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Posts Tagged ‘Banksy’

In my previous post I used a photo of some London graffiti by Banksy to illustrate the theme of surveillance. It’s of a child painting an enormous political slogan about Big Brother society on a wall that is being scanned by a real CCTV camera! (See the images below.)

This is how he did it:

Banksy pulled off an audacious stunt to produce what is believed to be his biggest work yet in central London.

The secretive graffiti artist managed to erect three storeys of scaffolding behind a security fence despite being watched by a CCTV camera.

Then, during darkness and hidden behind a sheet of polythene, he painted this comment on ‘Big Brother’ society.

Yesterday the scaffolding gang returned to remove all evidence – again without the camera operator stopping them.

The work, above a Post Office yard in Newman Street near Oxford Circus, shows a small boy, watched by a security guard, painting the words: ‘One nation under CCTV.’

Andrew Newman, 35, a businessman from Dulwich, who works locally, said: ‘It was only on Sunday morning that the Post Offices guys realised what had happened.’

One nation under CCTV by David Boyle.

And then, of course, it got removed, and the camera could get on with its business again:

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David Bond has an article in yesterday’s Evening Standard about the extent of surveillance in Britain at the moment.

He goes through the usual list of governmental and commercial tracking that goes on, often unacknowledged, from the low-level surveillance of supermarket loyalty cards and freely shared social networking information, through the new NHS database, to the 250 CCTV cameras that populate his neighbourhood in Hoxton, London.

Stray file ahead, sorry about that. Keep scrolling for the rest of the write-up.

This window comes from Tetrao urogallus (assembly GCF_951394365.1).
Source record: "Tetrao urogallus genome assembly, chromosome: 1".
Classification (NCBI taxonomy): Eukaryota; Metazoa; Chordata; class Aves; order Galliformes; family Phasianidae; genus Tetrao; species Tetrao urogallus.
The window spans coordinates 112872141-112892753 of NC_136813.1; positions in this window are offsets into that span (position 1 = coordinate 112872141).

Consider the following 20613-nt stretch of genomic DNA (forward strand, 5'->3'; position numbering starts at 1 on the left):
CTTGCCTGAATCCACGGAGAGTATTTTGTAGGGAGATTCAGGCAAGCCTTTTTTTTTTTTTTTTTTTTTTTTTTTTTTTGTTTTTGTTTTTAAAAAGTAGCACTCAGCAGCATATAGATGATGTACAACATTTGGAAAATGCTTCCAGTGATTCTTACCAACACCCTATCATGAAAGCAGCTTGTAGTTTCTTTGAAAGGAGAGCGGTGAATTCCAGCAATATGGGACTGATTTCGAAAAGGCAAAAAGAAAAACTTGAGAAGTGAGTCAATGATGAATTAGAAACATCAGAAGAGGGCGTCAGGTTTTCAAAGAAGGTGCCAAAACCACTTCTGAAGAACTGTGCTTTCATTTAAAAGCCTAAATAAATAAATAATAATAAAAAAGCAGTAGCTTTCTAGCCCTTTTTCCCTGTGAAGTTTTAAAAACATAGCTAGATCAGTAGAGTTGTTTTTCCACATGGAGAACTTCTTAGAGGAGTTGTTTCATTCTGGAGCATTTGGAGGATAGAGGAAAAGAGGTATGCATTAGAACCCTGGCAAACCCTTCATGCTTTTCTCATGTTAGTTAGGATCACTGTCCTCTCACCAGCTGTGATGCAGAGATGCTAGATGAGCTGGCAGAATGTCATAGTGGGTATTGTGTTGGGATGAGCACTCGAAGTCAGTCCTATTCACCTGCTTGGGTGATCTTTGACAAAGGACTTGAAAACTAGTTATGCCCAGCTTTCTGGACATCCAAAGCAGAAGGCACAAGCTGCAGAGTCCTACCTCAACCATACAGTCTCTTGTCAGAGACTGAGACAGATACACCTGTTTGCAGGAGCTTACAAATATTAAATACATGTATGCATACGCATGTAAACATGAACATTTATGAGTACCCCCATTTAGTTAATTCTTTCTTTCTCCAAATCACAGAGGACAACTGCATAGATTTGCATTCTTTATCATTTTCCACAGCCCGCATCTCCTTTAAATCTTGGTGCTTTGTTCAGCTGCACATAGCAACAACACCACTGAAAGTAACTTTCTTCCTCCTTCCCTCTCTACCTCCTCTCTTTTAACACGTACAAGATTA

London has been the world’s test bench for a range of tracking gadgets. We have more CCTV than any other city – there are 250 cameras alone within a mile of my house in Hoxton. Again, convenience was at the heart of the sales pitch, this time to the police. Imagine, no more trudging the cold streets. Sit in comfort and watch the crimes unfold. You only need to get out there when there is a problem. And to citizens, the systems are sold by fear. Crime is too widespread to catch on foot, we were told. We need to use the all-seeing eye. So why did the recent House of Lords report conclude that CCTV has had little or no effect in preventing or detecting crime? The massive industry that sells CCTV to government had a ready answer — because it is not really good enough yet. The images are too blurry. There are not enough cameras. Or perhaps they need to be fitted with more advanced software (now being installed in central London stations) that can recognise your face, or even how you walk. Once the technology is perfected, then it will really start to improve our lives. Or will it?

What made the article particular interesting was that he went underground, tried to live a hidden life away from the tracking technology, and hired a firm of private investigators to see how long it would take them to find him from publically available information.

I wanted to know what other people can know about me. What is out there in the public domain? Can it be used to profile me to the extent that a determined investigator, identity thief or stalker, could know what I am likely to do in the future — and catch me?

Within an hour of searching for me (all they had to start with was my name and a recent photo) the private investigators had ordered my wife’s, my own and my daughter’s birth certificates, and my parents’ and my marriage certificates.

They ran my name through a number of profiling systems to give them my credit rating, details of property I owned and my employment history. They also ran a quick profile of me on social networking sites. I had tried to remove myself from Facebook (you can never really remove yourself from Facebook) but they were able to find a good crop of my friends. I am not particularly vulnerable, by the way, anyone could do the same to you.

Before running away, I wanted to find out what data is out there about me as an average Londoner. I compiled a list of 80 organisations — companies, government agencies, social networks — that know about me. I made subject access requests under the Data Protection Act to all of them.